1. In time of trial let me say at once: Here I am by the will of God, in the very place God has chosen for me. Whether the trial comes from the hatred of an enemy, or the wrong of a friend, through my own fault or in the course of God's more direct Providence, I may be sure, and ought therefore heartily to consent to it, that the difficulty or distress in which I am is the will of God concerning me. Whether it be some great trial or some petty annoyance, whether a temporary grief or some long continued cause of weariness or irritation, be sure that the secret of peace and rest is to say: This trouble is what God wills for me. It is this lifts me from man to God and His will. To that will I have yielded myself. In that will I rest. The will of the Lord be done.
2. This prepares the soul to say with confidence: God, who has brought me into this trouble, will assuredly give the grace to bear it aright. The grace that is needed to bear suffering as God would have His child do it, so as to glorify Him in it, must come from Him. The quiet submission, the childlike trust, the living entrance into and union with His will, He will work in the soul that adoringly says: The will of the Lord be done. All the promises of the Holy Scripture, with all the comfort they afford in the assurance of God's presence and aid in trouble, depend for their fulfilment on this one condition, that the soul gives itself up to the will of God. Then can we prove that God's will is Love and Blessing. The more willingly I say, God brought me here, the more confidently I can say, He has charge and cares for me.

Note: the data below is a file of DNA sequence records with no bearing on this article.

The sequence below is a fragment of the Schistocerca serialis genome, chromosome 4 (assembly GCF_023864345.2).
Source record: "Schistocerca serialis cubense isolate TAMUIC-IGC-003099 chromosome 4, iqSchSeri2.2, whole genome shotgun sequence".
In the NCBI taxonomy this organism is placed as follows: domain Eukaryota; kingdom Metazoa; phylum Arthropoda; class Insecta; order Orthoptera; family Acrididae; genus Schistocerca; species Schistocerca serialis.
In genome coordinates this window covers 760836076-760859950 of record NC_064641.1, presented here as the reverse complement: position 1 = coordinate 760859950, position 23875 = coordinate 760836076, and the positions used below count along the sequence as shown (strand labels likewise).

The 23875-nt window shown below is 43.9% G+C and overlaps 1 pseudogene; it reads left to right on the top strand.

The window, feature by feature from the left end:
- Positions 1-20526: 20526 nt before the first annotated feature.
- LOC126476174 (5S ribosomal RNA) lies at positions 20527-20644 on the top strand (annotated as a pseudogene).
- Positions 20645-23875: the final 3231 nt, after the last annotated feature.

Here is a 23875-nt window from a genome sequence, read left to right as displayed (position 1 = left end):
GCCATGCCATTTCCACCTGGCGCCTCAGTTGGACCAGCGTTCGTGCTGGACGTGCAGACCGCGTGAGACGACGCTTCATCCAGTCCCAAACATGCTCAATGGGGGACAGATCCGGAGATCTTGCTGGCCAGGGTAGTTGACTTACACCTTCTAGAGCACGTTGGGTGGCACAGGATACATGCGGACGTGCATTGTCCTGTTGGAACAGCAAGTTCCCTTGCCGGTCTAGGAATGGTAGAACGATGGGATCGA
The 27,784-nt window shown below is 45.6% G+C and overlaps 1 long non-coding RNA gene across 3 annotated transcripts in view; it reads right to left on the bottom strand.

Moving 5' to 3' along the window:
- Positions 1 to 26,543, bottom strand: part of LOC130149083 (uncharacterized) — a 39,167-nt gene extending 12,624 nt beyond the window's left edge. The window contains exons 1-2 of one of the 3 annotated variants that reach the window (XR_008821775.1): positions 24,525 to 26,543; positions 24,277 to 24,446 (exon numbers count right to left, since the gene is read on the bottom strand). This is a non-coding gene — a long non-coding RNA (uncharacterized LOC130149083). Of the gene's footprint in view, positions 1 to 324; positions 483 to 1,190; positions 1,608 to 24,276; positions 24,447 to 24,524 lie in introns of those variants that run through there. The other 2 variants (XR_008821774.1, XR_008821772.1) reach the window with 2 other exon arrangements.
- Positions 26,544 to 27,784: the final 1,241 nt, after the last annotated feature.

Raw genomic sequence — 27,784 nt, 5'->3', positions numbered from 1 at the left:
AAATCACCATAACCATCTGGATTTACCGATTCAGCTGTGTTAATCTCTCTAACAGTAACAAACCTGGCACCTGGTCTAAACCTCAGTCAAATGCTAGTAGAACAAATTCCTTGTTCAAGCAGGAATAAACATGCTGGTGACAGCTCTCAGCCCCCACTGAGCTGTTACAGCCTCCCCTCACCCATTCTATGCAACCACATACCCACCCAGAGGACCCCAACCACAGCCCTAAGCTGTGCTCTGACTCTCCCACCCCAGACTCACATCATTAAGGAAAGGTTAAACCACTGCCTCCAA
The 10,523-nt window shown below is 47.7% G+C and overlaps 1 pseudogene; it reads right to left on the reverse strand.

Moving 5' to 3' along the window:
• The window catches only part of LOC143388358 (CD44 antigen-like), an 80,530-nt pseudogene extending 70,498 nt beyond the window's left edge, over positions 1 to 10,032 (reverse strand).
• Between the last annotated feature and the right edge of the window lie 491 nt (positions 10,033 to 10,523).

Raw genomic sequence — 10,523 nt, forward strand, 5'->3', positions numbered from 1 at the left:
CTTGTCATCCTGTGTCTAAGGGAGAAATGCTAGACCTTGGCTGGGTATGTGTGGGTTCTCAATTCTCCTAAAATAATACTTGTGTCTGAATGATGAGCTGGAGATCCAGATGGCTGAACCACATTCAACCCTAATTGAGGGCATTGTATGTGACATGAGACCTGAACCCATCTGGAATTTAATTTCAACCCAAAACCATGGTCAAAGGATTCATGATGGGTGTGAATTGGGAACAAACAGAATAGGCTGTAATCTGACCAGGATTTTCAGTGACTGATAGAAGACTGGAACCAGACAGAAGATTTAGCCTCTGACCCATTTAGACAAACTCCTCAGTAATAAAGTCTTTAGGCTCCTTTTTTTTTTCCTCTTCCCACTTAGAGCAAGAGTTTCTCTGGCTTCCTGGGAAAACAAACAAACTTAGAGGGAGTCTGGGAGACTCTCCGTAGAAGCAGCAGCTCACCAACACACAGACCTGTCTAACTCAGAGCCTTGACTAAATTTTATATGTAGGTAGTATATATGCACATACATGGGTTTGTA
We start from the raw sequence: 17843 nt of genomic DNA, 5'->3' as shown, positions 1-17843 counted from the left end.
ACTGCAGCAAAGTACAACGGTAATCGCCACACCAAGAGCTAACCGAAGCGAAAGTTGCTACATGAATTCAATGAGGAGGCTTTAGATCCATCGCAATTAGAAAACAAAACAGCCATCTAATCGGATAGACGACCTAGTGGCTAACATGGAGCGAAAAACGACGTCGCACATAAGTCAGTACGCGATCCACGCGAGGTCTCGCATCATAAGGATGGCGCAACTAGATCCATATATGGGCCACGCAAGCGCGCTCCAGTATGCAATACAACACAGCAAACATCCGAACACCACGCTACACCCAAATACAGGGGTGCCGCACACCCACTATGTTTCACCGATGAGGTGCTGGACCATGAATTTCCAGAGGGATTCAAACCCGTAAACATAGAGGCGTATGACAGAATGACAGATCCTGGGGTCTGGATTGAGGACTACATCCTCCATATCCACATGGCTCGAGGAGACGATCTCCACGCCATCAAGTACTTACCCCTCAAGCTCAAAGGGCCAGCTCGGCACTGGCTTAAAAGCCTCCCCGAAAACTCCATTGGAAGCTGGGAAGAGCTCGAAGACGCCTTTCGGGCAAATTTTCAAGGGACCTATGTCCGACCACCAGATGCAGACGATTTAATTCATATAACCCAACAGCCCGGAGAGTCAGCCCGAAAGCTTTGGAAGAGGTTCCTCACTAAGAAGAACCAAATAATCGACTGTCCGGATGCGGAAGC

3. We shall then be led farther on to the assurance: God Himself will teach me the lessons for which He sent tJie trial. This is something more than the trust, and peace, and surrender we have just been speaking of. They keep us from grieving God or vexing ourselves in the school of affliction. But beyond these graces God has special lessons for every child whom He leads aside in His loving chastisement. He wants to cure us permanently of our self-will and our worldliness, to waken us into the true imitation of the humility and the self-sacrifice of His Son, to draw us into full fellowship with Him who made us for His Divine indwelling and operation within us, to fit us to live lives of blessing to others. These lessons are often sadly missed by those who suffer much; and those who try to learn them often feel how greatly they have failed. It is because we do not believe: The Father, who brought me into this place of trial, will Himself teach the lessons He would have me learn and work all the grace He fain would see in me. The will of the Lord be done, includes not only the trial itself, but all that God meant by it, and has undertaken Himself to work out in the willing, waiting soul.